The cost of living in Beijing is on par with many of Europe's capitals – in fact, Mercer's Cost of Living Survey for 2020 ranked Beijing as 10th out of 209 cities, making it more expensive than San Francisco and London.

As the cultural and political centre of China, Beijing is not far behind Shanghai when it comes to a high cost of living. In short, even though living in China is generally more affordable than in other great economic powers, Beijing is not cheap – especially for expats who demand a certain standard of comfort and luxury.

If foreign residents can resist getting too caught up in consumer culture and can avoid paying the grossly inflated prices associated with Western-style goods and services, it's easy to live well and to save money in Beijing. 

Many expats are attracted to work in Beijing by lucrative salary packages and, therefore, expenses are not usually a concern.


Cost of accommodation in Beijing

Accommodation in Beijing will be an expat’s largest expense. Property prices have seen a general increase over the years, and foreigners will find that buying and even renting accommodation in Beijing can cost a huge amount of money.

As a general rule, the closer a home is to the city centre, the more expensive it will be. Beijing is organised according to ring roads, where the first ring road is closest to the city centre. So if someone finds the housing in an area is proving too pricey, they move towards the periphery. 

Both furnished and unfurnished accommodation is available, the former being more expensive. Unfortunately, most apartments in Beijing are not super spacious, regardless of how much furniture they have.

Expats should also anticipate paying for utilities in Beijing. Electricity and water are not exorbitant, although monthly costs obviously vary according to consumption.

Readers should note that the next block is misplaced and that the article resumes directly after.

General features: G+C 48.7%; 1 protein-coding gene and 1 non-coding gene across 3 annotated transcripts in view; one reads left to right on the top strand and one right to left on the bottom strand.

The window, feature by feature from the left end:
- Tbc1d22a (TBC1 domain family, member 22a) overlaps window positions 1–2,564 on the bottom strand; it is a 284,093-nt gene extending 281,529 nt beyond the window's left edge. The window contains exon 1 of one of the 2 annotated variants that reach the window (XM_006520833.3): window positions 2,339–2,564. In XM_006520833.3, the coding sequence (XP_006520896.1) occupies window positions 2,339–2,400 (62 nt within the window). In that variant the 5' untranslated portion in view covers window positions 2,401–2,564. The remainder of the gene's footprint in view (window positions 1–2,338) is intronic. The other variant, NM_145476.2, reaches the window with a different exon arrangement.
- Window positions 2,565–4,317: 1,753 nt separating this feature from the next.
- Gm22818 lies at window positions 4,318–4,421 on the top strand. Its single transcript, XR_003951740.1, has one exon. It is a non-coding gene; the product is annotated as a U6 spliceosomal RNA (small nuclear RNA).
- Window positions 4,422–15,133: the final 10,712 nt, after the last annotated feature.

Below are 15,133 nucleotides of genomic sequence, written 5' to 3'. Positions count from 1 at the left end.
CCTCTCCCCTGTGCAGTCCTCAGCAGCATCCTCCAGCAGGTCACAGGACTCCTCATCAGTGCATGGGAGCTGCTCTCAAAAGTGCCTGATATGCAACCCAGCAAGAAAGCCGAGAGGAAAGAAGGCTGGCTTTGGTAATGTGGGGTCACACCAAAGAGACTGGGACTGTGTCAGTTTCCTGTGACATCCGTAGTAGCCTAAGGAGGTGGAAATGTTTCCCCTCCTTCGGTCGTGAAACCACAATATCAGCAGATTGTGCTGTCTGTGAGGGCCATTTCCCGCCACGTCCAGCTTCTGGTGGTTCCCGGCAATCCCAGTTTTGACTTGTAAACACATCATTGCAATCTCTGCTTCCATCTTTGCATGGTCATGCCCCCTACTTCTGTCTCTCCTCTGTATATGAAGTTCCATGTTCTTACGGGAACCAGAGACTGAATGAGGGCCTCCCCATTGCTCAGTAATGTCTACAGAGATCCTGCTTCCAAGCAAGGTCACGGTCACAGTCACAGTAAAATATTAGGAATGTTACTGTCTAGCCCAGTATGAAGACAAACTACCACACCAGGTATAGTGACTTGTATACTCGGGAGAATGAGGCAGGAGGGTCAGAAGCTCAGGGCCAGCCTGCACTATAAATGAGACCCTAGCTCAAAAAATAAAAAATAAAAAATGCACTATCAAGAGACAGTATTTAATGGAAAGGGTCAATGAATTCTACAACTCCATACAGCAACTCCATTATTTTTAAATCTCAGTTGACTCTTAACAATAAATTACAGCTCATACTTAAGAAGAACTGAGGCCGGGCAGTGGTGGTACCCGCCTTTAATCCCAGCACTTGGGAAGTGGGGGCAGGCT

Cost of schooling in Beijing

Expat parents who plan on bringing children to China should anticipate paying hefty school fees. Many foreigners prefer to enrol their children in one of the international schools in Beijing, and tuition at these institutions can often rival that of a university in the Western world.

Expats would do well to try and negotiate some sort of education allowance into their contract. Alternatively, one of the private bilingual Chinese schools could be a more affordable option.


Cost of food in Beijing

Despite the high cost of housing and education, food is relatively cheap in Beijing – including good quality food. Of course, there are a lot of five-star places that can quickly deplete a person’s funds, but a meal in a decent restaurant for four people can be quite reasonable.

For new arrivals that are brave enough, the best and cheapest food often comes from backstreet restaurants; and often eating out can be less expensive than cooking at home. That said, for expats who enjoy making meals in their own kitchen, buying groceries in the fresh market and whipping up something special can cost next to nothing. 

Expats do not need to tip in China. Serving staff receive a monthly salary and are often not allowed to take tips.

The cost of food will be significantly higher for expats who rely on Western food and rarely eat local Chinese meals. Many items that are considered staples in a Western diet are uncommon in Chinese eating, such as cheese and bread. These types of items will only be available at international supermarkets that target expats, such as Jenny Lou's. Cereal, another non-Chinese product, can also be rather expensive.


Cost of living in Beijing chart

Prices may vary across China, depending on product and service provider. The list below shows average prices for Beijing in March 2021. 

Accommodation (monthly rent)

One-bedroom apartment in city centre

RMB 7,300

One-bedroom apartment outside of city centre

RMB 4,200

Three-bedroom apartment in city centre

RMB 15,500

Three-bedroom apartment outside of city centre

RMB 9,800

Groceries

Milk (1 litre)

RMB 13

Dozen eggs

RMB 14

Loaf of white bread 

RMB 11.30

Rice (1kg)

RMB 7.50

Packet of cigarettes

RMB 20

Public transport

City centre bus/train fare

RMB 4

Taxi rate per km

RMB 2.30

Eating out

Big Mac Meal

RMB 35

Coca-Cola (330ml)   

RMB 3.50

Cappuccino

RMB 30

Bottle of beer

RMB 10

Three-course meal for two at a mid-range restaurant

RMB 200

Utilities

Uncapped ADSL internet per month

RMB 110

Utilities (average per month for a standard household)

RMB 395

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